In the valve shown, the exhaust passages 12 and 13, open to the bore at widely spaced locations along its length. The bridge passage 11 is U-shaped, and has legs 11a and 11b which open to the bore 7 at zones spaced axially inwardly from the junctions between the exhaust passages and the bore. Each service passage connects with the bore at a zone between one of the exhaust passages and the leg of the bridge passage adjacent thereto.
In either operating position of the control valve spool .[.9.]. .Iadd.8.Iaddend., pressure fluid from the valve inlet is diverted into the high pressure bridge passage 11 through a load holding check valve 13 in a conventional way. It should be noted, however, that the check valve is held in place in the valve body by means of a threaded plug 14 which extends down into the body and has a well 15 therein opening to the bridge passage. A stem 16 on the check valve projects up into the well 15 to be guided thereby for opening and closing motion axially of the well. As is customary, the check valve stem has an angled passageway 17 therein to communicate the inner portion of the well 15 with the bridge passage and thus enable fluid to be readily expelled to the latter during opening motion of the check valve. A light spring (not shown) is ordinarily accommodated in the well to yieldingly urge the check valve toward closed position.
Mounted on the body 6 of the control valve directly over the mouths of its service passages 9 and 10, are pressure reducing valve mechanism 20 and 21, respectively. Since the pressure reducing valve mechanisms are identical, a description of the left hand mechanism 20 will suffice for both.
The pressure reducing valve mechanism 20 comprises a body 22 having a bore 23 therethrough, closed at its opposite ends by means of plugs 24 and 25. Those portions of the bore which are axially inwardly adjacent to the plugs 24 and 25 provide chambers 26 and 27, respectively. Slidably mounted in the bore 23 with its opposite end portions received in the chambers 26 and 27 is a fluid pressure sensitive plunger 29 having a circumferential groove 30 therein intermediate its ends to normally provide communication through the bore 23 between two branches 31 and 32 of a passageway that forms a continuation of the associated service passage 9. The branch 31 communicates directly with service passage 9 and with the bore 23 at a location spaced axially a short distance from the junction of the other branch 32 with said bore. Hence, the service passage 9 and the two branches 31 and 32 of the passageway in the pressure reducing valve mechanism constitute continuous portions of a service line through which pressure fluid can flow to and from a fluid motor.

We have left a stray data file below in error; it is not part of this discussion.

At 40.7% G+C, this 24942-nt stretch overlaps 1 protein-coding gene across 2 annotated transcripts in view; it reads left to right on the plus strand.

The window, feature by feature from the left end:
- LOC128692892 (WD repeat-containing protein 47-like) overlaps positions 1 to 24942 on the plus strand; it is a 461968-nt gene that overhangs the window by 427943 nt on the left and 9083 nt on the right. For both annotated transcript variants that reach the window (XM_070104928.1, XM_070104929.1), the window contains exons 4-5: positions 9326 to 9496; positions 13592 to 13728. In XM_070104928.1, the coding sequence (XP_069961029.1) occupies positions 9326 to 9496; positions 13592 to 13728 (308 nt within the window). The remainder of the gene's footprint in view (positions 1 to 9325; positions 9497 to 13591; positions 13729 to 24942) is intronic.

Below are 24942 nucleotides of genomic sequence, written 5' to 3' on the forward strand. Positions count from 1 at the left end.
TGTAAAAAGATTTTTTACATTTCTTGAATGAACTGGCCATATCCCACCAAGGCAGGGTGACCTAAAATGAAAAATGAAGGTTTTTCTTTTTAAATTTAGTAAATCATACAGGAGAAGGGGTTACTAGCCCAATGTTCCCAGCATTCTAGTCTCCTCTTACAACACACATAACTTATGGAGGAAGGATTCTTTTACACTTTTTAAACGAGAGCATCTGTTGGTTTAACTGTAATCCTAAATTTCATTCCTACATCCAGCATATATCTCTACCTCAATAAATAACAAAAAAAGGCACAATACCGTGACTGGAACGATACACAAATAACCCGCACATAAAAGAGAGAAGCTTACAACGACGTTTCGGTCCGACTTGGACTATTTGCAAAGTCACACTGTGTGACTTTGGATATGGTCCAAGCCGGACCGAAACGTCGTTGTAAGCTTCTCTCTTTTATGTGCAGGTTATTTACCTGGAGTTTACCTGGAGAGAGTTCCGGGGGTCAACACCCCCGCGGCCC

A spring 34 confined between the plug 25 and an adjacent end portion of the plunger 29 urges the latter toward a normal or inactive position defined by the plug 24. In this normal position of the plunger, its circumferential groove 30 spans the junctions between the bore and both passage branches 31 and 32 and thus communicates the branch 32 with the associated service passage 9.
The chamber 26 at the left hand end of the plunger 29 is communicated with the branch passage 31 and hence with the service passage 9 by means of a passageway in the plunger. That passageway has an axial branch 36 which opens to the chamber 26 and a radial branch 37 which opens to the branch passage 31 and at all times communicates with the service passage 9. Accordingly, the chamber 26 will contain fluid at a pressure corresponding to that in the service passage 9.
The chamber 27 at the other end of the plunger 29 is vented so that the plunger can move to the right in response to pressure of fluid in chamber 26. Chamber 27 can be communicated in any desired fashion with the reservoir of a system of which the control valve forms a part, or it can be vented to the bridge passage .[.10.]. .Iadd.11 .Iaddend.in the interior of the control valve body 6 as by means of a vent line 40 shown diagrammatically as connecting with the plugs 14 and 25 in communication with axial ports 41 and 42, respectively, in said plugs. The vent line 40 thus serves to communicate the chamber 27 with the well in the interior of the plug 14, and with the high pressure bridge 11 through the angled passage 17 in check valve 13.
One of the features of this invention resides in providing the control spool 8 with a passageway 44 having axially spaced radial branches 45 to communicate one leg 11a of the high pressure bridge passage 11 with the return passage 12 in the neutral or hold position of the control valve spool 8. By such venting of the bridge passage, the chamber 27 of the pressure reducing valve mechanism is also vented in the hold position of the valve spool 8, and the plunger 29 can respond to load pressurized fluid in the chamber 26 and be actuated to the right thereby and thus effect reduction of pressure in the service passage 9 to a value determined by the force of the spring 34 opposing such response of the plunger.